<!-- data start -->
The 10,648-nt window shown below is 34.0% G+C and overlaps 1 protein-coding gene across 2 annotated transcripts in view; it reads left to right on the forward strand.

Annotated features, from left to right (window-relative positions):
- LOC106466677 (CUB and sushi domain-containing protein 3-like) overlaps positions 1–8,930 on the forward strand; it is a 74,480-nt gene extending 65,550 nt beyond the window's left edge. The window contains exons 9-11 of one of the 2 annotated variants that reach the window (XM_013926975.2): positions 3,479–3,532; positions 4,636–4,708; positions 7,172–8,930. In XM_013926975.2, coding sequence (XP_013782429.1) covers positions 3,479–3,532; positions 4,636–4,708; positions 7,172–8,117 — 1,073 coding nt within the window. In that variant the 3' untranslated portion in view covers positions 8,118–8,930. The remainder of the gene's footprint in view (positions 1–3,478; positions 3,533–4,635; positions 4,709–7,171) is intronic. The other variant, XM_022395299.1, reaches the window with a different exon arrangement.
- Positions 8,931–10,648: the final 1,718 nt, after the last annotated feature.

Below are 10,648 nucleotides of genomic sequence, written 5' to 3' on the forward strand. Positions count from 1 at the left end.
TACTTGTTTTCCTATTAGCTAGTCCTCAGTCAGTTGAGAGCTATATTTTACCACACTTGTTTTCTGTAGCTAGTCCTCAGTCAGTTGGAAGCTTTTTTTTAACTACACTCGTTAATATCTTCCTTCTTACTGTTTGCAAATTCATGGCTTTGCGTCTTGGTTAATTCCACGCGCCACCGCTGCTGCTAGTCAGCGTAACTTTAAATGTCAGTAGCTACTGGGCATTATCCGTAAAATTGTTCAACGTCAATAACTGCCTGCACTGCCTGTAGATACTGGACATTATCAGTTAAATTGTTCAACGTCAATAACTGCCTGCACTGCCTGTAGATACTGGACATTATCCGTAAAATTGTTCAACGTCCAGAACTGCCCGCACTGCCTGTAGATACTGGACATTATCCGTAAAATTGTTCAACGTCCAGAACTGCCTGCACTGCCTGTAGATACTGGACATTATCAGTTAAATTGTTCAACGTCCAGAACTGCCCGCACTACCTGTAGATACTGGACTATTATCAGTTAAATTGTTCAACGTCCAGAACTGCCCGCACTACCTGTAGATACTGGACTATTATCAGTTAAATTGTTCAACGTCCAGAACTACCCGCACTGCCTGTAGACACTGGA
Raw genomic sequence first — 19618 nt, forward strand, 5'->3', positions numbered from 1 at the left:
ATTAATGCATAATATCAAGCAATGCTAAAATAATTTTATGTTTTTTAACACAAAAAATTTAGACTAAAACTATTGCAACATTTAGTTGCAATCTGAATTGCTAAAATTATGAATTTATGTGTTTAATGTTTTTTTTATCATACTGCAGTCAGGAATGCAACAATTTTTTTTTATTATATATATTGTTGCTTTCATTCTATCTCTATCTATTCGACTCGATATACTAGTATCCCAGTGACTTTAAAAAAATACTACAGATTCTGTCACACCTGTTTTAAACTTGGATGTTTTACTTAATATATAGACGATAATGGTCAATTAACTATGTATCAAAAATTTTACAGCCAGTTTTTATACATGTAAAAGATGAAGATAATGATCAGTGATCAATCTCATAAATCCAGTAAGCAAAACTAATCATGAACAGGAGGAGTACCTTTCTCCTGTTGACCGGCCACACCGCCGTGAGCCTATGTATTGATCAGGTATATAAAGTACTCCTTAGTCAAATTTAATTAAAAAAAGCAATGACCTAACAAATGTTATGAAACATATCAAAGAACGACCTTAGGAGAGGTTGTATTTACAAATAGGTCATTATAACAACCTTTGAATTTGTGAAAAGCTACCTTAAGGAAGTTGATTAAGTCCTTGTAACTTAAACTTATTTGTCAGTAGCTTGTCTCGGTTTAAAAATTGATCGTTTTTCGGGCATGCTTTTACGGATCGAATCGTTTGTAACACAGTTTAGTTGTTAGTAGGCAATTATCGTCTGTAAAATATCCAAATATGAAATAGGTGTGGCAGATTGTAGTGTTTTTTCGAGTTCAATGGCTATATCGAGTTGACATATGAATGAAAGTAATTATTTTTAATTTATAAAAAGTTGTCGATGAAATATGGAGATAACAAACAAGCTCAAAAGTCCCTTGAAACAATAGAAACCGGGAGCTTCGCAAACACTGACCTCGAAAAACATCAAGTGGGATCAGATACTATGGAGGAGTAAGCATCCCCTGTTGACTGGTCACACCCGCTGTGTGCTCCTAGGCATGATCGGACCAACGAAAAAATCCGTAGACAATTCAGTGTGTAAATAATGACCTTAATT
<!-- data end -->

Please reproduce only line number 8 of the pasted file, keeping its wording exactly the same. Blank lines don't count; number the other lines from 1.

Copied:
ATTAATGCATAATATCAAGCAATGCTAAAATAATTTTATGTTTTTTAACACAAAAAATTTAGACTAAAACTATTGCAACATTTAGTTGCAATCTGAATTGCTAAAATTATGAATTTATGTGTTTAATGTTTTTTTTATCATACTGCAGTCAGGAATGCAACAATTTTTTTTTATTATATATATTGTTGCTTTCATTCTATCTCTATCTATTCGACTCGATATACTAGTATCCCAGTGACTTTAAAAAAATACTACAGATTCTGTCACACCTGTTTTAAACTTGGATGTTTTACTTAATATATAGACGATAATGGTCAATTAACTATGTATCAAAAATTTTACAGCCAGTTTTTATACATGTAAAAGATGAAGATAATGATCAGTGATCAATCTCATAAATCCAGTAAGCAAAACTAATCATGAACAGGAGGAGTACCTTTCTCCTGTTGACCGGCCACACCGCCGTGAGCCTATGTATTGATCAGGTATATAAAGTACTCCTTAGTCAAATTTAATTAAAAAAAGCAATGACCTAACAAATGTTATGAAACATATCAAAGAACGACCTTAGGAGAGGTTGTATTTACAAATAGGTCATTATAACAACCTTTGAATTTGTGAAAAGCTACCTTAAGGAAGTTGATTAAGTCCTTGTAACTTAAACTTATTTGTCAGTAGCTTGTCTCGGTTTAAAAATTGATCGTTTTTCGGGCATGCTTTTACGGATCGAATCGTTTGTAACACAGTTTAGTTGTTAGTAGGCAATTATCGTCTGTAAAATATCCAAATATGAAATAGGTGTGGCAGATTGTAGTGTTTTTTCGAGTTCAATGGCTATATCGAGTTGACATATGAATGAAAGTAATTATTTTTAATTTATAAAAAGTTGTCGATGAAATATGGAGATAACAAACAAGCTCAAAAGTCCCTTGAAACAATAGAAACCGGGAGCTTCGCAAACACTGACCTCGAAAAACATCAAGTGGGATCAGATACTATGGAGGAGTAAGCATCCCCTGTTGACTGGTCACACCCGCTGTGTGCTCCTAGGCATGATCGGACCAACGAAAAAATCCGTAGACAATTCAGTGTGTAAATAATGACCTTAATT